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Brought out of retirement to serve on the battlefield once again, the M1A in 7.62x51mm is an effective weapon at longer ranges where the M16 loses much of its stopping power, while remaining equally proficient in close quarter battle.

Weapons systems evolve as improvements to the original design are developed over time. The M14, it can be argued, is an improved version of the M1 Garand, since warfighters during World War II tinkered with the latter in an attempt to make it more useful. A few of the modifications they made were incorporated into the T44, which was the prototype for the M14.

Some of these design modifications were select-fire capability and a detachable 20-round box magazine similar to that of the Browning Automatic Rifle. A shorter but almost ballistically equivalent round, the 7.62x51mm, was developed to replace the .30-06, while a short stroke piston replaced the M1’s piston-operating rod design. The rest of the gun was very similar to the M1 Garand, and after evaluation and testing that pitted the gun against the Fabrique Nationale FAL, in 1957 the U.S. military adopted it as the M14.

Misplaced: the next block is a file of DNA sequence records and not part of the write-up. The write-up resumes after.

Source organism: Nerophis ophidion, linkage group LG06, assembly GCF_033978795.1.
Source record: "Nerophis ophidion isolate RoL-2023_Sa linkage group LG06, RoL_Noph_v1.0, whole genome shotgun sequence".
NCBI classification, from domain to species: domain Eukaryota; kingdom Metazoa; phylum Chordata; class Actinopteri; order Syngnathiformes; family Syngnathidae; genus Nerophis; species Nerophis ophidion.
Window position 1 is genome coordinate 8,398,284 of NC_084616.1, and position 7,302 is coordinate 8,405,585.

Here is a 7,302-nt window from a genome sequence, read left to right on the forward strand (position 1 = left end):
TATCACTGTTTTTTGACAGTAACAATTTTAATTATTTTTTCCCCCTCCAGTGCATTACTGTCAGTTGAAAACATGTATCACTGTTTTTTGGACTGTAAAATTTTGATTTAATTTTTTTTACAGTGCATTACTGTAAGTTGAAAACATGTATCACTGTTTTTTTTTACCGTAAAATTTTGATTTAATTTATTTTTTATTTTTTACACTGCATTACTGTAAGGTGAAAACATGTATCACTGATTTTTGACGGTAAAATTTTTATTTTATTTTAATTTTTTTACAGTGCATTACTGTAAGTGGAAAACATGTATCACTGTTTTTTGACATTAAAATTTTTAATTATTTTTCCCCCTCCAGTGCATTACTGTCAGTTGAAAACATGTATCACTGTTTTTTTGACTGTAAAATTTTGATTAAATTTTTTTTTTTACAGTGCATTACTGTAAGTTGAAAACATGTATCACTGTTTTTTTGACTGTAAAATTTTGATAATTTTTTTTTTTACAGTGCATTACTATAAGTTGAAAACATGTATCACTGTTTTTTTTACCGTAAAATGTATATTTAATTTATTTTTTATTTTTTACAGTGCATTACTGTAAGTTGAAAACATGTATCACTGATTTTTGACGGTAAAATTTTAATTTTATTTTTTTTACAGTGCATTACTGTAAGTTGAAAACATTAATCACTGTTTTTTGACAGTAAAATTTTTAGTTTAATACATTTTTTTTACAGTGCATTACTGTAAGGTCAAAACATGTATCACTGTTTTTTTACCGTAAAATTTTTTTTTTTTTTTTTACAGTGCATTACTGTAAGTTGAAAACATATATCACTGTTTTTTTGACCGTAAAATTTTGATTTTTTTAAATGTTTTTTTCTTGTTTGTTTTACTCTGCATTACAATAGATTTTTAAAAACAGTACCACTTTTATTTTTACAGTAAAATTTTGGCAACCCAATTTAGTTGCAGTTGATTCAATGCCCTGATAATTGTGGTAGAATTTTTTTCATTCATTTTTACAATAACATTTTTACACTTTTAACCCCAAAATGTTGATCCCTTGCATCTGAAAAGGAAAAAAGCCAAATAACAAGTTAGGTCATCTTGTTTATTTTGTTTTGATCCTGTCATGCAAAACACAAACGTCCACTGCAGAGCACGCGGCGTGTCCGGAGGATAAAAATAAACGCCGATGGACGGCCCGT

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The M1A’s aperture rear sight is adjustable for windage and elevation by use of knobs on each side of the sight base.

After the gun was fielded, it was realized that the M14 could be quite difficult to control in automatic fire due to the relatively light weight of the gun, so nearly all selector switches were replaced with a selector lock that did not permit full-auto fire.

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The muzzle of the Springfield M1A is distinctive with its flash suppressor and front sight that is protected by sturdy ears.

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Brought out of retirement to serve on the battlefield once again, the M1A in 7.62x51mm…